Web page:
Writing at a time when diseases were thought to be caused by poisonous vapors, and when “germ” meant not a pathogen but a seed or embryo, Schopenhauer hints at Darwin and Wallace’s natural selection. But more importantly, as Alejandro Jenkins pointed out, Schopenhauer’s distinction between possible and impossible worlds may be the first adequate statement of what in the 20th century came to be called the weak anthropic principle, the thesis that our perspective on the universe is unavoidably biased toward conditions hospitable to the existence and maintenance of complex structures. His examples of orbital instability and lethal atmospheric changes show that by an “impossible” world he meant one that might continue to exist physically, but would extinguish beings able to witness its existence.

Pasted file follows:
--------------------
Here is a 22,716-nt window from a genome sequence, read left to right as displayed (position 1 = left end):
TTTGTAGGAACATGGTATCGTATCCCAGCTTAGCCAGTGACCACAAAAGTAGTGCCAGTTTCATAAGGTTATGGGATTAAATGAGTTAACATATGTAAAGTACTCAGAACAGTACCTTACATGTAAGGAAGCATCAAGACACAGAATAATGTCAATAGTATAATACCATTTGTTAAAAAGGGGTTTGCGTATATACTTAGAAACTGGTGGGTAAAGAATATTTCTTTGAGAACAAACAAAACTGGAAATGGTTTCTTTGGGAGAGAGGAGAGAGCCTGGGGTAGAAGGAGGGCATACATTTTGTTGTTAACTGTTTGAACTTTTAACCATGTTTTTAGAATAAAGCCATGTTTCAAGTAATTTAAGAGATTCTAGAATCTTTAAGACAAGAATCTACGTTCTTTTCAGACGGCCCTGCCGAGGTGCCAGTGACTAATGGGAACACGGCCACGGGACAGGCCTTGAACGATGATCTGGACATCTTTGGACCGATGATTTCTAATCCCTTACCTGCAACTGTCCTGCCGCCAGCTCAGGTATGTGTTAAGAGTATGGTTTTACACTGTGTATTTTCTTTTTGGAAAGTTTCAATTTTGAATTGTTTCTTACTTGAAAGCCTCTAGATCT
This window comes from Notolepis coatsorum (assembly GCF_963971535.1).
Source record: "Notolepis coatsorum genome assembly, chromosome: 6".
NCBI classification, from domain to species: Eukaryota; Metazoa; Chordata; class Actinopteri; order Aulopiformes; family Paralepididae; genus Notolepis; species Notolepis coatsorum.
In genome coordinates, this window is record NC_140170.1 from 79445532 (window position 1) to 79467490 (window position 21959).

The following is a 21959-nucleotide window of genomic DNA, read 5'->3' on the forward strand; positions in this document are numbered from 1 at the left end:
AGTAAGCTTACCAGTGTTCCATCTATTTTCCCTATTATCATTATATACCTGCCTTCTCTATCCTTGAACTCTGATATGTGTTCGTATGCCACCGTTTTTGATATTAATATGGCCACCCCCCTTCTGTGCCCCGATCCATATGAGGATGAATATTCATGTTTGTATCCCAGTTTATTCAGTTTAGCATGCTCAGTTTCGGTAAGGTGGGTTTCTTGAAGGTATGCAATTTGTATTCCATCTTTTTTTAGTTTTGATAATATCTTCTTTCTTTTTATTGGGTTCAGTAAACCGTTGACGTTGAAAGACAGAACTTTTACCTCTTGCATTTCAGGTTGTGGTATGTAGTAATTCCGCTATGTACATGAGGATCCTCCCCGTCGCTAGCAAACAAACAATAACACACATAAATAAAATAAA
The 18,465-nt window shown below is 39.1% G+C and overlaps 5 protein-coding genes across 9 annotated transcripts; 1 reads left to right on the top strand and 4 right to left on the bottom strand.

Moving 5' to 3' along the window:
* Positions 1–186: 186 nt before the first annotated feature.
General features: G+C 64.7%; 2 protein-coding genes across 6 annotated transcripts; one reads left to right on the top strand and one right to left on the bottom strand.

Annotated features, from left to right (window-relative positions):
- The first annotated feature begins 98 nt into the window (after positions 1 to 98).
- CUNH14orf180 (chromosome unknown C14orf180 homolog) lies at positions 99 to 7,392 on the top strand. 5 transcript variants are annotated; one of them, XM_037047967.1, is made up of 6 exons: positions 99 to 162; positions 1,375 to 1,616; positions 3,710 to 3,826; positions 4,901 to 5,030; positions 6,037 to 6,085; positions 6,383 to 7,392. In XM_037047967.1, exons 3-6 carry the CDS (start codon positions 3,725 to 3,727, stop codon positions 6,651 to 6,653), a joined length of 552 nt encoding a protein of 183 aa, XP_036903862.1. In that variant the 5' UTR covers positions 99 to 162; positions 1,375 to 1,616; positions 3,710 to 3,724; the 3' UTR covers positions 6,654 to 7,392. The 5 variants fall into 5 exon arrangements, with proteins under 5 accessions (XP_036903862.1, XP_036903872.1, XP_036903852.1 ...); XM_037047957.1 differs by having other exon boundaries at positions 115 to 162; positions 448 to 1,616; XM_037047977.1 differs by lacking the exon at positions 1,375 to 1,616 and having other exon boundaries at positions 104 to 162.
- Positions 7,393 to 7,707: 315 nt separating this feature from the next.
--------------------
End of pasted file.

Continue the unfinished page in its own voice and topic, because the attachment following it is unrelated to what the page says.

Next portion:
In Schopenhauer’s time only seven planets were known, so, given all the ways things might go wrong, and barring divine assistance, it would have required incredible good luck for even one of them to be habitable. Thus Schopenhauer’s principle, as it might better be called, was less satisfactory as an answer to the problem of existence than to the problem of evil. The belief that such extreme good luck is less plausible than deliberate creation by some sort of intelligent agent, encapsulated by Schopenhauer’s contemporary William Paley in his watchmaker analogy, remains popular today, but its cogency has been greatly diminished by two centuries of progress in astronomy. In place of Schopenhauer’s seven, the universe is now believed to contain about as many planets as there are atoms in a pencil. And that’s just the observable part, within a Hubble distance of the earth; inflationary cosmology implies that there are many more beyond our cosmological horizon, perhaps infinitely many. In such a vast universe, it is no longer surprising that some places should be habitable. In this setting Schopenhauer’s principle leads to a situation that is locally precarious but globally stable, lying between Leibniz’ unrealistic optimum and what would be a true pessimum, a globally dead universe with no life, civilization, etc. anywhere. To paraphrase Schopenhauer, modern astronomy has revealed an enormous excess of habitable places, mostly just barely habitable, so that the extinction of life in one does not entail extinction of life in the universe, for which alone nature really cares.